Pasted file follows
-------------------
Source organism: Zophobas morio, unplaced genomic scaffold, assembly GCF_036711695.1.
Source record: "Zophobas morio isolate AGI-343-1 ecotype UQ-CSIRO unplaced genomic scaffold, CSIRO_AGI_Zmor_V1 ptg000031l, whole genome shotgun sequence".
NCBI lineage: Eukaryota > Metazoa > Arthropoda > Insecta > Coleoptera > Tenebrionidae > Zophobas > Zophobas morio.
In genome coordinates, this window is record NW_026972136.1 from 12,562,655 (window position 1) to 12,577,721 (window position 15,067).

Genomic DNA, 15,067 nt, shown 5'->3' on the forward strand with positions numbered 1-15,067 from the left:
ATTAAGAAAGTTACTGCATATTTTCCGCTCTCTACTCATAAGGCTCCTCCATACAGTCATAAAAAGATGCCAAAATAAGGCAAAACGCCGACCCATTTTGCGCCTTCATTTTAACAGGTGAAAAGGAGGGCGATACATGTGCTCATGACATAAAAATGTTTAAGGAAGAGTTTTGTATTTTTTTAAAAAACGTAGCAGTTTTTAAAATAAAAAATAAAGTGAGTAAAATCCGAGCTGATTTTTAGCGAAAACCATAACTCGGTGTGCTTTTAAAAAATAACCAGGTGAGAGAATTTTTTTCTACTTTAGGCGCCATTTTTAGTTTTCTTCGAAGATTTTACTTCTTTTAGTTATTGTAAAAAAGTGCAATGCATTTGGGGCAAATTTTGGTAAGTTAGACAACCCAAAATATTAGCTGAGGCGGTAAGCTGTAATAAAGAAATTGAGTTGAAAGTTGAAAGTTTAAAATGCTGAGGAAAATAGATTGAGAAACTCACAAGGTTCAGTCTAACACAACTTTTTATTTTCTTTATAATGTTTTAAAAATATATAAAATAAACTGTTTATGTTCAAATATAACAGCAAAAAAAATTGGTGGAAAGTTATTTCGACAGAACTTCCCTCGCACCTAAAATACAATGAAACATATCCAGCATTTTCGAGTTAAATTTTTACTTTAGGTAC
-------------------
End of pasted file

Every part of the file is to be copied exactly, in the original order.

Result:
Source organism: Zophobas morio, unplaced genomic scaffold, assembly GCF_036711695.1.
Source record: "Zophobas morio isolate AGI-343-1 ecotype UQ-CSIRO unplaced genomic scaffold, CSIRO_AGI_Zmor_V1 ptg000031l, whole genome shotgun sequence".
NCBI lineage: Eukaryota > Metazoa > Arthropoda > Insecta > Coleoptera > Tenebrionidae > Zophobas > Zophobas morio.
In genome coordinates, this window is record NW_026972136.1 from 12,562,655 (window position 1) to 12,577,721 (window position 15,067).

Genomic DNA, 15,067 nt, shown 5'->3' on the forward strand with positions numbered 1-15,067 from the left:
ATTAAGAAAGTTACTGCATATTTTCCGCTCTCTACTCATAAGGCTCCTCCATACAGTCATAAAAAGATGCCAAAATAAGGCAAAACGCCGACCCATTTTGCGCCTTCATTTTAACAGGTGAAAAGGAGGGCGATACATGTGCTCATGACATAAAAATGTTTAAGGAAGAGTTTTGTATTTTTTTAAAAAACGTAGCAGTTTTTAAAATAAAAAATAAAGTGAGTAAAATCCGAGCTGATTTTTAGCGAAAACCATAACTCGGTGTGCTTTTAAAAAATAACCAGGTGAGAGAATTTTTTTCTACTTTAGGCGCCATTTTTAGTTTTCTTCGAAGATTTTACTTCTTTTAGTTATTGTAAAAAAGTGCAATGCATTTGGGGCAAATTTTGGTAAGTTAGACAACCCAAAATATTAGCTGAGGCGGTAAGCTGTAATAAAGAAATTGAGTTGAAAGTTGAAAGTTTAAAATGCTGAGGAAAATAGATTGAGAAACTCACAAGGTTCAGTCTAACACAACTTTTTATTTTCTTTATAATGTTTTAAAAATATATAAAATAAACTGTTTATGTTCAAATATAACAGCAAAAAAAATTGGTGGAAAGTTATTTCGACAGAACTTCCCTCGCACCTAAAATACAATGAAACATATCCAGCATTTTCGAGTTAAATTTTTACTTTAGGTAC